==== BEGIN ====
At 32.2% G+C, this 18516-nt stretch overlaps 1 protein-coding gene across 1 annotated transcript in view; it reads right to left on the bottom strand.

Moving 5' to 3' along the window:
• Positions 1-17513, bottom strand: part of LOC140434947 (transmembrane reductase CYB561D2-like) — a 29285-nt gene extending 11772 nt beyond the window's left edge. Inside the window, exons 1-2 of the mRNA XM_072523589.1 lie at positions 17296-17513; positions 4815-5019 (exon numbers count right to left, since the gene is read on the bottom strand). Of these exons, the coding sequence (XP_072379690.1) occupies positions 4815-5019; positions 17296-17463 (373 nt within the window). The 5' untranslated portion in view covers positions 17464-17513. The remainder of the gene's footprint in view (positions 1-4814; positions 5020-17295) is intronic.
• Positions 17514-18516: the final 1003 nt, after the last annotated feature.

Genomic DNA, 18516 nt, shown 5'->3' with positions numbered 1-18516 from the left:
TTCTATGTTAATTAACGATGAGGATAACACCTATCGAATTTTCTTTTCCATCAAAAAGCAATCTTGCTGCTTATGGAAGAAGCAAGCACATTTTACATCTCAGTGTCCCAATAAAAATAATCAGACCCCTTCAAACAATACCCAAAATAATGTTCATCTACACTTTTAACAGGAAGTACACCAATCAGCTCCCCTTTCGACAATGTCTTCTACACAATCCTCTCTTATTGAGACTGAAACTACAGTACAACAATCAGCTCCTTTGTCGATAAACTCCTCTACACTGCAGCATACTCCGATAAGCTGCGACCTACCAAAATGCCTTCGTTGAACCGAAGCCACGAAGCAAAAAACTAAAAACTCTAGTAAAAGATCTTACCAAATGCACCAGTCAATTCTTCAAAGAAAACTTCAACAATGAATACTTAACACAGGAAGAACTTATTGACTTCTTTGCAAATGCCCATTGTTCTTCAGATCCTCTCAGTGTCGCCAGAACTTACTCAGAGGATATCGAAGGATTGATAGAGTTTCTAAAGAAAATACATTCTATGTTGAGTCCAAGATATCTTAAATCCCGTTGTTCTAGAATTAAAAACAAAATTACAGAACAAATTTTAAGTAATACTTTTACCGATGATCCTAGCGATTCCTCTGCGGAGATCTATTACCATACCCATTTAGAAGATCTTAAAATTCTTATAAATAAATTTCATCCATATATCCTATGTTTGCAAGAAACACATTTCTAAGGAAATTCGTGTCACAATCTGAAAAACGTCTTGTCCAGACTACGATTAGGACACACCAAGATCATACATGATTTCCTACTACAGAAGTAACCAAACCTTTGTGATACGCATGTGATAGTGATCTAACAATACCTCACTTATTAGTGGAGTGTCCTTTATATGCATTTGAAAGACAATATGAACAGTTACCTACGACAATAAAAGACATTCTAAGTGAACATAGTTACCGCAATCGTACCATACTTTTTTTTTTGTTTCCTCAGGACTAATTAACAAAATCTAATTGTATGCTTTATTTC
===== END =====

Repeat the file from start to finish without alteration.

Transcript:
At 32.2% G+C, this 18516-nt stretch overlaps 1 protein-coding gene across 1 annotated transcript in view; it reads right to left on the bottom strand.

Moving 5' to 3' along the window:
• Positions 1-17513, bottom strand: part of LOC140434947 (transmembrane reductase CYB561D2-like) — a 29285-nt gene extending 11772 nt beyond the window's left edge. Inside the window, exons 1-2 of the mRNA XM_072523589.1 lie at positions 17296-17513; positions 4815-5019 (exon numbers count right to left, since the gene is read on the bottom strand). Of these exons, the coding sequence (XP_072379690.1) occupies positions 4815-5019; positions 17296-17463 (373 nt within the window). The 5' untranslated portion in view covers positions 17464-17513. The remainder of the gene's footprint in view (positions 1-4814; positions 5020-17295) is intronic.
• Positions 17514-18516: the final 1003 nt, after the last annotated feature.

Genomic DNA, 18516 nt, shown 5'->3' with positions numbered 1-18516 from the left:
TTCTATGTTAATTAACGATGAGGATAACACCTATCGAATTTTCTTTTCCATCAAAAAGCAATCTTGCTGCTTATGGAAGAAGCAAGCACATTTTACATCTCAGTGTCCCAATAAAAATAATCAGACCCCTTCAAACAATACCCAAAATAATGTTCATCTACACTTTTAACAGGAAGTACACCAATCAGCTCCCCTTTCGACAATGTCTTCTACACAATCCTCTCTTATTGAGACTGAAACTACAGTACAACAATCAGCTCCTTTGTCGATAAACTCCTCTACACTGCAGCATACTCCGATAAGCTGCGACCTACCAAAATGCCTTCGTTGAACCGAAGCCACGAAGCAAAAAACTAAAAACTCTAGTAAAAGATCTTACCAAATGCACCAGTCAATTCTTCAAAGAAAACTTCAACAATGAATACTTAACACAGGAAGAACTTATTGACTTCTTTGCAAATGCCCATTGTTCTTCAGATCCTCTCAGTGTCGCCAGAACTTACTCAGAGGATATCGAAGGATTGATAGAGTTTCTAAAGAAAATACATTCTATGTTGAGTCCAAGATATCTTAAATCCCGTTGTTCTAGAATTAAAAACAAAATTACAGAACAAATTTTAAGTAATACTTTTACCGATGATCCTAGCGATTCCTCTGCGGAGATCTATTACCATACCCATTTAGAAGATCTTAAAATTCTTATAAATAAATTTCATCCATATATCCTATGTTTGCAAGAAACACATTTCTAAGGAAATTCGTGTCACAATCTGAAAAACGTCTTGTCCAGACTACGATTAGGACACACCAAGATCATACATGATTTCCTACTACAGAAGTAACCAAACCTTTGTGATACGCATGTGATAGTGATCTAACAATACCTCACTTATTAGTGGAGTGTCCTTTATATGCATTTGAAAGACAATATGAACAGTTACCTACGACAATAAAAGACATTCTAAGTGAACATAGTTACCGCAATCGTACCATACTTTTTTTTTTGTTTCCTCAGGACTAATTAACAAAATCTAATTGTATGCTTTATTTC